in Greener Homes on 24 May 2010
Compact homes take less and give more.
WHEN Edward Vinas and his family began planning their new home in East Brighton, they thought they’d go big. “It was probably because everyone else was building big places,” he says. “In our area, there are so many new houses and they’re built almost fence to fence.”
They visited volume builders, but it wasn’t long before they realised a large home would mean wasted space. “We’re a small family – my wife, myself and our son. When we thought out what we needed and why we needed it, a small house suited us better,” he says.
Zen Architects designed the family a two-bedroom home, with a convertible third bedroom and a study. It measures 140 square metres, including the outdoor decking. “It’s the perfect size for us. It feels spacious and we’ve got enough room to entertain both inside and outside,” Mr Vinas says.
The cost savings due to the modest size allowed for design and sustainability features they couldn’t otherwise have afforded, such as a reed-bed and sand filtration system that treats all greywater onsite.
“We don’t feel as though we’ve lost anything,” he says. “We feel like we’ve gained spare time. We didn’t want to be slaves to the home for its cleaning and maintenance. We’ve got better things to do.”
If house size is a guide, Australia is becoming a nation of constant cleaners. Research by the Australian Bureau of Statistics last year showed that our new houses are the largest in the world. The average floor area of new free-standing dwellings is 245 square metres. Meanwhile, through the decades, our households are comprised of fewer and fewer people.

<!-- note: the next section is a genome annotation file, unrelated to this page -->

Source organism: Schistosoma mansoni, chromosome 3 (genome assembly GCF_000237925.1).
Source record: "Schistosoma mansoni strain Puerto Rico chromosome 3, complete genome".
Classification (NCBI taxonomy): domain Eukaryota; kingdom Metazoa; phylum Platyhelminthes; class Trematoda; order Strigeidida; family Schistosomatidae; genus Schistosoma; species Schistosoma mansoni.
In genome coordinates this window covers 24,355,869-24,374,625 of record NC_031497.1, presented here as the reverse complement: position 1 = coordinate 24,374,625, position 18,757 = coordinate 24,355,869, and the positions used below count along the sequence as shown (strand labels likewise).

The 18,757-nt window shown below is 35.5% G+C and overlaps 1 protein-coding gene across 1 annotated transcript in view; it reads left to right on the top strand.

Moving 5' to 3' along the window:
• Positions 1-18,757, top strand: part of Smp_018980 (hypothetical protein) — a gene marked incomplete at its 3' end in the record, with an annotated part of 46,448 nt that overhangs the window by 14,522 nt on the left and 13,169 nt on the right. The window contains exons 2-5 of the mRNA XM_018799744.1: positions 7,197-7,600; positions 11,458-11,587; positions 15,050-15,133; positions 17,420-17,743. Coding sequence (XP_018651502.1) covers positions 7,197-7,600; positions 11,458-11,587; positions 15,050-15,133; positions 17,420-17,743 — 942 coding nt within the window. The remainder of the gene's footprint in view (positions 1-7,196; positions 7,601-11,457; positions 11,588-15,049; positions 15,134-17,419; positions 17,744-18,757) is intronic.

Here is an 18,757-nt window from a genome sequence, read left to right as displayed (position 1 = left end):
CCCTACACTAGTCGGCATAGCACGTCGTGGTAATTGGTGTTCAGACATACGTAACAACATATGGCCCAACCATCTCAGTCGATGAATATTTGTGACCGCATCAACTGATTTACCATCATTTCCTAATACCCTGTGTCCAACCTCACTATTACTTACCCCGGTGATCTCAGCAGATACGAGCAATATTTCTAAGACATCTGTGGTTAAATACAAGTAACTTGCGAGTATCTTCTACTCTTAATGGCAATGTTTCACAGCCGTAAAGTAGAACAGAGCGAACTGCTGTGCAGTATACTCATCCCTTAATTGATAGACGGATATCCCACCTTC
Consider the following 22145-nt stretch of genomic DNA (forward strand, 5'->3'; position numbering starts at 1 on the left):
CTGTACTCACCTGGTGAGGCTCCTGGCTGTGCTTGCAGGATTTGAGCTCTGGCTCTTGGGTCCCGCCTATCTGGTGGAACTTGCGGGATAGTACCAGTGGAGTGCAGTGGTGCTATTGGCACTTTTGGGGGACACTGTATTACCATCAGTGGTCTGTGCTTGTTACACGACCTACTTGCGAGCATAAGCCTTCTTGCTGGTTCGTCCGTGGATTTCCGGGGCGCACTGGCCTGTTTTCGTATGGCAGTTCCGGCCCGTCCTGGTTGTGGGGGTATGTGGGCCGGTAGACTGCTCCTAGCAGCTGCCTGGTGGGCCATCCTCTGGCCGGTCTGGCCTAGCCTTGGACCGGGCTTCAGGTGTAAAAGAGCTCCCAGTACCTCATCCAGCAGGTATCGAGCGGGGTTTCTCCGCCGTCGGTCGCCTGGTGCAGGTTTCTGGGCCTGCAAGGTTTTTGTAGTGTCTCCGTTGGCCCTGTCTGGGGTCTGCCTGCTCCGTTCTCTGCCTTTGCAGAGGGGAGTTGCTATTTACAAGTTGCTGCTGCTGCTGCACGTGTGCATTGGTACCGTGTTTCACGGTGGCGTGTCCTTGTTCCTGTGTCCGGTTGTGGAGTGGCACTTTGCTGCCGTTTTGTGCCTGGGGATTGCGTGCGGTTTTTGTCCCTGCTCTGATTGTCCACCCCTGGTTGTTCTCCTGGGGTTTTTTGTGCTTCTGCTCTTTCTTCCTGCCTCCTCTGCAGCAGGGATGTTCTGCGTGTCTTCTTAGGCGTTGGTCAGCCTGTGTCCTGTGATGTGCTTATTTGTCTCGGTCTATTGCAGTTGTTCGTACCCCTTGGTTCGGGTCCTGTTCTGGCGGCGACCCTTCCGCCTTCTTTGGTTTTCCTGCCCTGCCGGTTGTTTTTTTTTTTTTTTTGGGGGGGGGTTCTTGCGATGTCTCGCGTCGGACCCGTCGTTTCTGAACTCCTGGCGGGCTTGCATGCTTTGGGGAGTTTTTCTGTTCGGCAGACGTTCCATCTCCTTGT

Sustainability consultant Malcolm Wilkie says house size isn’t just a matter of lifestyle, but also ethics. Larger homes require more materials, more appliances and more stuff to fill the space, as well as more energy for heating and cooling. Inevitably, extra bathrooms mean higher water consumption.
“To sustain human life on the planet we have to conserve our resources and use only what we need,” he says. “We’re beyond the point where we can just say, ‘I earned it, so I can spend it.’ There’s a moral obligation to the next generations.”
Mr Wilkie argues that choosing a humble abode doesn’t mean sacrificing quality of life. With thoughtful, elegant design – and consideration of what really makes a house a home – a compact residence can improve your day-to-day existence. “A good way to think about it is, ‘What makes the building sing?’ I think a small house, with the right-sized spaces in it, is a nicer house to live in. If it’s too big, you lose the heart.”
In the US, the ‘small house movement’ is setting out to counterbalance oversized dwellings. The trend is founded on affordability, sustainability and simplicity, and a belief that larger lives are lived in littler spaces. The Small House Society, founded in 2002, acknowledges that ‘small’ is relative to occupancy and needs. Its supporters own homes ranging from just a dozen square metres, up to hundreds. Jay Shafer, author of The Small House Book, lived in only eight square metres.
“That’s going to the extreme to demonstrate what’s possible,” Mr Wilkie says. “They can do a lot with that living area – people start to get really clever when they’re tight for space.”
Contact Malcolm Wilkie.